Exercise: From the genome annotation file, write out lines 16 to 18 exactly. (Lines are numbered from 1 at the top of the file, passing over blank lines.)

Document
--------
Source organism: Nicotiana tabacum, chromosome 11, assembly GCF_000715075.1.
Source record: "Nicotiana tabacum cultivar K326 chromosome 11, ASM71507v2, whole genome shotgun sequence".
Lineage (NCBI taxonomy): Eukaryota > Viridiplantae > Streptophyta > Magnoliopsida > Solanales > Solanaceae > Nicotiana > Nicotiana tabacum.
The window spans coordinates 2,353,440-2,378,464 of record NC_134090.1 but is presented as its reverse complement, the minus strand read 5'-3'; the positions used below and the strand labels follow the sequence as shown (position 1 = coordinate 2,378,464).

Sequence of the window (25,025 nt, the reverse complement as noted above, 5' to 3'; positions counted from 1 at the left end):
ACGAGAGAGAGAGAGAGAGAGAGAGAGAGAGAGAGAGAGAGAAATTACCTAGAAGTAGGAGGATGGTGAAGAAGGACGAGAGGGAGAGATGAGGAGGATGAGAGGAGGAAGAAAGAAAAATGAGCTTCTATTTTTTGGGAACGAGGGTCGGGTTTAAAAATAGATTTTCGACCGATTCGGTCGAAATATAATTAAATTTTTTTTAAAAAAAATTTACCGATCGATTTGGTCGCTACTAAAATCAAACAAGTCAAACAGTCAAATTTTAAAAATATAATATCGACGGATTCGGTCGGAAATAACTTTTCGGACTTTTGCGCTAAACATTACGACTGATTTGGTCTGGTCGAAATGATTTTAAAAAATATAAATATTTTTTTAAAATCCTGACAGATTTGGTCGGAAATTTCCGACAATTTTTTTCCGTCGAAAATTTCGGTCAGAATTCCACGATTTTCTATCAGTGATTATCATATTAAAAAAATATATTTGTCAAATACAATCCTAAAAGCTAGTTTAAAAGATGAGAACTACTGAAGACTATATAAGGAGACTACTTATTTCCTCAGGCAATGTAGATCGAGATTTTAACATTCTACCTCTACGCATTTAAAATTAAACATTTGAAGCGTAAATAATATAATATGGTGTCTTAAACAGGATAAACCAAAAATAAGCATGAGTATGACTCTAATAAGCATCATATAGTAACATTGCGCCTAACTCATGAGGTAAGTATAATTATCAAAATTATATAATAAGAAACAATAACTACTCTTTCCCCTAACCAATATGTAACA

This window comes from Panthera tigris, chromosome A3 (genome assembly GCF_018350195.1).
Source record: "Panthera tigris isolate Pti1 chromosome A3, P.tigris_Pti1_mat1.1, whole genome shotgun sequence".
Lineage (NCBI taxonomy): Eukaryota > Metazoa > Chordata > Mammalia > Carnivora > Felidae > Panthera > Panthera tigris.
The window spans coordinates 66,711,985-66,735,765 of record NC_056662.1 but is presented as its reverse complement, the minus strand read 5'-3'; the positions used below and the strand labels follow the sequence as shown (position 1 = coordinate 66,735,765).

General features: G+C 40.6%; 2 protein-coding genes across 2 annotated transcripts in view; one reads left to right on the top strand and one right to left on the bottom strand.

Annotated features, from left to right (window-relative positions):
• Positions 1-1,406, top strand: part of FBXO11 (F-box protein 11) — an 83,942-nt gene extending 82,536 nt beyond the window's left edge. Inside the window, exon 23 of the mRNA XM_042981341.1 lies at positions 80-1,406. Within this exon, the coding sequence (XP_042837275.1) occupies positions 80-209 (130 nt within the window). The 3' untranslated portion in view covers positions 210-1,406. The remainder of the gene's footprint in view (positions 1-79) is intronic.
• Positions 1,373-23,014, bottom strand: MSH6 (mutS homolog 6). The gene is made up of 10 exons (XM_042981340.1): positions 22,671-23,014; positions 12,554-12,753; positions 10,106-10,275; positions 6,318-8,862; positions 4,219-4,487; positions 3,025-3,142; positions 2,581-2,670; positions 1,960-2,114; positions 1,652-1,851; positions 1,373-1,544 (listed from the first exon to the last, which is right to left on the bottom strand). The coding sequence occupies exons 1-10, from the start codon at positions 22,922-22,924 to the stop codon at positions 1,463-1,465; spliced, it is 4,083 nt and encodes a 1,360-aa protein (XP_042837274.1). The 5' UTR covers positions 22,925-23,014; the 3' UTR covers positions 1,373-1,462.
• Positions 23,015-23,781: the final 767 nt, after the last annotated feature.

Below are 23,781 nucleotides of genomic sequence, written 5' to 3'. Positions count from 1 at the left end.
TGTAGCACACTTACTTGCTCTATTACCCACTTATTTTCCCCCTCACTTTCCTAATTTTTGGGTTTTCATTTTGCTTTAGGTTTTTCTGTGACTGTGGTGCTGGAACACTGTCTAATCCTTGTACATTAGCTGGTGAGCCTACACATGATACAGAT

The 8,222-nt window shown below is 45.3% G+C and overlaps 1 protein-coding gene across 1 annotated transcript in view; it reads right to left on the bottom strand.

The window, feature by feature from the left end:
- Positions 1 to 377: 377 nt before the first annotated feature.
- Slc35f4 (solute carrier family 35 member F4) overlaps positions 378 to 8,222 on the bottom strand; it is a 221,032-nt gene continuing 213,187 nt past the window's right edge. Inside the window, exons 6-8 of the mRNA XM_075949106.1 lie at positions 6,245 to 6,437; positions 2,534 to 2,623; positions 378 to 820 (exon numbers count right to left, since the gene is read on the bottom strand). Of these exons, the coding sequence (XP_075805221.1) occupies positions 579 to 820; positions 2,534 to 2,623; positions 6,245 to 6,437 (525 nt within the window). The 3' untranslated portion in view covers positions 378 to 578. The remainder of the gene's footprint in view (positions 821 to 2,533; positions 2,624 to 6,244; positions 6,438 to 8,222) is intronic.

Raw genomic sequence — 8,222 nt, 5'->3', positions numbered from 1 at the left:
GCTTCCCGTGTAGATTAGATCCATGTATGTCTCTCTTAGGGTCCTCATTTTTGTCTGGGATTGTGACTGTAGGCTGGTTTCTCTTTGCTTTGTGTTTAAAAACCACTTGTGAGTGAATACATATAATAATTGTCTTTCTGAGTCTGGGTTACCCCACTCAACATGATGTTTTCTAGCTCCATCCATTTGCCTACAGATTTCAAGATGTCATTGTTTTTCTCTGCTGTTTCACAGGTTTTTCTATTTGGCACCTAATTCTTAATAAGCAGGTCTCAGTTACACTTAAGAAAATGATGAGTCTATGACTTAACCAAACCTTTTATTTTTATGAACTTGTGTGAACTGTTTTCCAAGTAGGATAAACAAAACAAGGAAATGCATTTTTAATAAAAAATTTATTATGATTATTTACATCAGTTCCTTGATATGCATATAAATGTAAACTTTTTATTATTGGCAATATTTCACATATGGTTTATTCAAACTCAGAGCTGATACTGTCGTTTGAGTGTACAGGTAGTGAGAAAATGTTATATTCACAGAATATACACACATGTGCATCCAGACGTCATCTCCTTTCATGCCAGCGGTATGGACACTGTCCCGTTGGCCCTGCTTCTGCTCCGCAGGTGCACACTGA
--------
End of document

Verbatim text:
Below are 23,781 nucleotides of genomic sequence, written 5' to 3'. Positions count from 1 at the left end.
TGTAGCACACTTACTTGCTCTATTACCCACTTATTTTCCCCCTCACTTTCCTAATTTTTGGGTTTTCATTTTGCTTTAGGTTTTTCTGTGACTGTGGTGCTGGAACACTGTCTAATCCTTGTACATTAGCTGGTGAGCCTACACATGATACAGAT

The 8,222-nt window shown below is 45.3% G+C and overlaps 1 protein-coding gene across 1 annotated transcript in view; it reads right to left on the bottom strand.